There was an interesting segment
on "60 Minutes" last night on one my favorite topics: infrastructure. Steve Kroft told viewers:
"Business leaders, labor unions, governors, mayors, congressmen and presidents have complained about a lack of funding for years, but aside from a one-time cash infusion from the stimulus program, nothing much has changed. There is still no consensus on how to solve the problem or where to get the massive amounts of money needed to fix it, just another example of political paralysis in Washington. "Tens of millions of American cross over bridges every day without giving it much thought, unless they hit a pothole. But the infrastructure problem goes much deeper than pavement. It goes to crumbling concrete and corroded steel and the fact that nearly 70,000 bridges in America -- one out of every nine -- is now considered to be structurally deficient."
Kroft talked to Ray LaHood, the former Republican congressman who served as President Obama's Secretary of Transportation, who did his part to raise the alarm. "Our infrastructure is on life support right now," LaHood said. "That's what we're on."
He's right. The United States had a reputation for the finest infrastructure in the world, but as investments drop to their lowest level since 1947, the CBS segment added that we now rank 16th according to the World Economic Forum.
It's the sort of thing that hurts the economy, hurts U.S. competitiveness, and poses potential hazards to the public. The problem includes everything from highways to seaports, runways to railways. We've neglected infrastructure, and the more we delay investing, the more expensive the problem becomes to fix.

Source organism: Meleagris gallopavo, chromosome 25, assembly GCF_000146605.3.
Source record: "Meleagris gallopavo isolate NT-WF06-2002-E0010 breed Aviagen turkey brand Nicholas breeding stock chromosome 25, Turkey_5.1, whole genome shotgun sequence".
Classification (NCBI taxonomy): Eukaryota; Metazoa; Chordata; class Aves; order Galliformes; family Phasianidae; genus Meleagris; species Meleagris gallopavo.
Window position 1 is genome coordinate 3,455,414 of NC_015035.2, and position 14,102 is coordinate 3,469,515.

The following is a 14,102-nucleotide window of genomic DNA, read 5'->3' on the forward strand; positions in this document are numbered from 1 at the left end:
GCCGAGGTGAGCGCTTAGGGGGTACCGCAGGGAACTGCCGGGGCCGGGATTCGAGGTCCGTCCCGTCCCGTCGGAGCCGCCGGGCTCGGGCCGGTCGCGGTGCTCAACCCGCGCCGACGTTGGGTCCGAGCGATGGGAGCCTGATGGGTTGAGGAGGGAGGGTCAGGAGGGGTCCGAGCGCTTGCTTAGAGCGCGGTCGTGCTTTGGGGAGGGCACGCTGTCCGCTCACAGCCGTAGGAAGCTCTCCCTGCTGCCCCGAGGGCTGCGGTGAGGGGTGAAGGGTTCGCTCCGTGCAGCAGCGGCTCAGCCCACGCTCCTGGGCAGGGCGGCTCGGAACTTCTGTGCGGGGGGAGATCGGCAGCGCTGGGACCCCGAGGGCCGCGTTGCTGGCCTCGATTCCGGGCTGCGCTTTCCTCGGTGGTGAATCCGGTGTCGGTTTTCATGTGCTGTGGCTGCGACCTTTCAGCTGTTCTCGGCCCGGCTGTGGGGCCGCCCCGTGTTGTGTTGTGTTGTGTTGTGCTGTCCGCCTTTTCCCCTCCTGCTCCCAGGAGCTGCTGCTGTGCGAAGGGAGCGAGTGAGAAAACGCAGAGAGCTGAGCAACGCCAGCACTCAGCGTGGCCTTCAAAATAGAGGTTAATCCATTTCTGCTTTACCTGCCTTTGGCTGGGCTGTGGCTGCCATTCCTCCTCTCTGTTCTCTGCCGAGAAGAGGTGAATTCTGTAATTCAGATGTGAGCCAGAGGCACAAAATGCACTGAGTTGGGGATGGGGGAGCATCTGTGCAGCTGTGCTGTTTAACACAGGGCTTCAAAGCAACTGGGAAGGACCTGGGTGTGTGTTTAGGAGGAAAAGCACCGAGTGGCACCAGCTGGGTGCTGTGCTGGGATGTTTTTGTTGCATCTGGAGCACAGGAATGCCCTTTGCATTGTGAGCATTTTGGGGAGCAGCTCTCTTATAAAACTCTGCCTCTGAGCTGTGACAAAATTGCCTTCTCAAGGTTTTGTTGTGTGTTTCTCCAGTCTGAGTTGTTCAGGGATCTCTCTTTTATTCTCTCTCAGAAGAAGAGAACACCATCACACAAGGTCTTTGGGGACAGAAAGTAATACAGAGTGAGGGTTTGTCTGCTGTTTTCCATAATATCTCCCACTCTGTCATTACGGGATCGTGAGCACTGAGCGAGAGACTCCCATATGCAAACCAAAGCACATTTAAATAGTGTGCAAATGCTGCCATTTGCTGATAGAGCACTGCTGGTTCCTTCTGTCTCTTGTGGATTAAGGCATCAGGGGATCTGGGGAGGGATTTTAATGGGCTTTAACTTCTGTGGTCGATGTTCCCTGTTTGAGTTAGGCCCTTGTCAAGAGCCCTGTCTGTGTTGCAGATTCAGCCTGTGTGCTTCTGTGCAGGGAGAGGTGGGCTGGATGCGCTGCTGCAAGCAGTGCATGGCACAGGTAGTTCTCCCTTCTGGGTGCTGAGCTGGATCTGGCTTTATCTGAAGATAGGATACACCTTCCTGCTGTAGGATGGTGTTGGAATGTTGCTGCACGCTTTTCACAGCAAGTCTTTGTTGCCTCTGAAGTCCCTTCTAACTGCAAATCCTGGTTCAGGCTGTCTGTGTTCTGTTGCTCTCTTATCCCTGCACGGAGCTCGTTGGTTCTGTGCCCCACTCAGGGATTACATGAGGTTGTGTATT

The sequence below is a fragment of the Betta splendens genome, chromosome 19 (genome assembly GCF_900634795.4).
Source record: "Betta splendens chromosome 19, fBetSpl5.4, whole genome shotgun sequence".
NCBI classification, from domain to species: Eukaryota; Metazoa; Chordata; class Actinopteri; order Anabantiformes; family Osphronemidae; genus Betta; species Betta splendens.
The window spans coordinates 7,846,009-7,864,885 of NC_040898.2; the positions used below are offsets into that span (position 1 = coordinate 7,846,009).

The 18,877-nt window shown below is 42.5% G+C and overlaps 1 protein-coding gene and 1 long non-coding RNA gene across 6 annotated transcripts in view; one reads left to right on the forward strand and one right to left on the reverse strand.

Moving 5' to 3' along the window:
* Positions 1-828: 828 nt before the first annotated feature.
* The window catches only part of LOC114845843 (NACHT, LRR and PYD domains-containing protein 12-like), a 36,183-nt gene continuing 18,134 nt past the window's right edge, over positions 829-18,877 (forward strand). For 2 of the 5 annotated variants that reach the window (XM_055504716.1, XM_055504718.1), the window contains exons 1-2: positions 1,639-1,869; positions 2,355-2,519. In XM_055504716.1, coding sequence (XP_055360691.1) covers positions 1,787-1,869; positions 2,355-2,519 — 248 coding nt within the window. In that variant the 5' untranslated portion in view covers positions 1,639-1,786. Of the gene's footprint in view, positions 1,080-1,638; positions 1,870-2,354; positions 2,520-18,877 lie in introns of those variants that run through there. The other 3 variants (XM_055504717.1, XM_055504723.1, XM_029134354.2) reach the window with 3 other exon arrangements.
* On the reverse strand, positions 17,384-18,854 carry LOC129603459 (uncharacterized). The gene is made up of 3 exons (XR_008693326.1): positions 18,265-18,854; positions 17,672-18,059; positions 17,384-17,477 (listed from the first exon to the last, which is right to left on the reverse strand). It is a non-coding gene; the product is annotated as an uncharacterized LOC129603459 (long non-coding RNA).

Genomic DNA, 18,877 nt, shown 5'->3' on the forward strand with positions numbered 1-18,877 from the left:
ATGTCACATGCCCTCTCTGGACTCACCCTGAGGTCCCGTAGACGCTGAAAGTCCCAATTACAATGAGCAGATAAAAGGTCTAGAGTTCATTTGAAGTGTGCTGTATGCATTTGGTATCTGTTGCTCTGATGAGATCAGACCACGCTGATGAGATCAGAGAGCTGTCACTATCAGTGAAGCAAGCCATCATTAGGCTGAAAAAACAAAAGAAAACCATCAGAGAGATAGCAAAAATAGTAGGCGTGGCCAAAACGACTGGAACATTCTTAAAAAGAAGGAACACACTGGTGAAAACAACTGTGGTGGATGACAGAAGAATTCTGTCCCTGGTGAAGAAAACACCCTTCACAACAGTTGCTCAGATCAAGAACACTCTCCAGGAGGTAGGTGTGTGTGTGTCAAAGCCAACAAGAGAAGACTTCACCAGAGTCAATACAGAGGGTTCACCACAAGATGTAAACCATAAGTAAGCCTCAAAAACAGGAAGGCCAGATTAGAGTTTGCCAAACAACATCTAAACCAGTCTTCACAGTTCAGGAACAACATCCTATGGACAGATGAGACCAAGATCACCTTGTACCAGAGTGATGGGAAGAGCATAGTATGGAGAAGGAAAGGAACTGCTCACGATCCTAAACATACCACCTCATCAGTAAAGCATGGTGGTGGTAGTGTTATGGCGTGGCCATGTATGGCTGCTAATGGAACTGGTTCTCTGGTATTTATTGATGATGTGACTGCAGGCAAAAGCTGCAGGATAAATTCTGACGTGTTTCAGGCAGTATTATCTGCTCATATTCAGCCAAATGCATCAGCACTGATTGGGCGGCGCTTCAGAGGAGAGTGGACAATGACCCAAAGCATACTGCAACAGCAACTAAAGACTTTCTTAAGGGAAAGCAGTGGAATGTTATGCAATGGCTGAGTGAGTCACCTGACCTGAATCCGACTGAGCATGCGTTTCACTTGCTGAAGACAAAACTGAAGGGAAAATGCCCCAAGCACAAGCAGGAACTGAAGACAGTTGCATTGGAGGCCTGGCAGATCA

The "60 Minutes" segment was quick to characterize this as "a bipartisan failure," and in context, there's some truth to that -- the Highway Trust Fund, which plays a central role, has dwindled because no one wants to raise the gas tax that provides the resources for the fund.
But in the bigger picture, there's a clearer way to assess responsibility.
David Brooks recently argued
that there's a "completely obvious" way to boost job creation: "The federal government should borrow money at current interest rates to build infrastructure.... The fact that the federal government has not passed major infrastructure legislation is mind-boggling, considering how much support there is from both parties."
Brooks is half-right -- that is a "completely obvious" solution that would make an enormous difference, but the problem is that there isn't support from both parties; there's only support from one.
President Obama has pleaded with congressional Republicans for years to invest in infrastructure, but GOP lawmakers have repeatedly said public investments must be curtailed, regardless of the consequences, because government spending that creates jobs is bad for the economy.
America used to be a country that built for the future. Sometimes the government built directly: Public projects, from the Erie Canal to the Interstate Highway System, provided the backbone for economic growth. Sometimes it provided incentives to the private sector, like land grants to spur railroad construction. Either way, there was broad support for spending that would make us richer. But nowadays we simply won't invest, even when the need is obvious and the timing couldn't be better. And don't tell me that the problem is "political dysfunction" or some other weasel phrase that diffuses the blame. Our inability to invest doesn't reflect something wrong with "Washington"; it reflects the destructive ideology that has taken over the Republican Party.
We have infrastructure that needs repair. We have the ability to borrow easily and cheaply. We have workers eager to help the nation rebuild. We have the simple realization that the more we wait to address the problems, the more expensive it will be to fix.
What we don't have is a congressional majority willing to make the investments.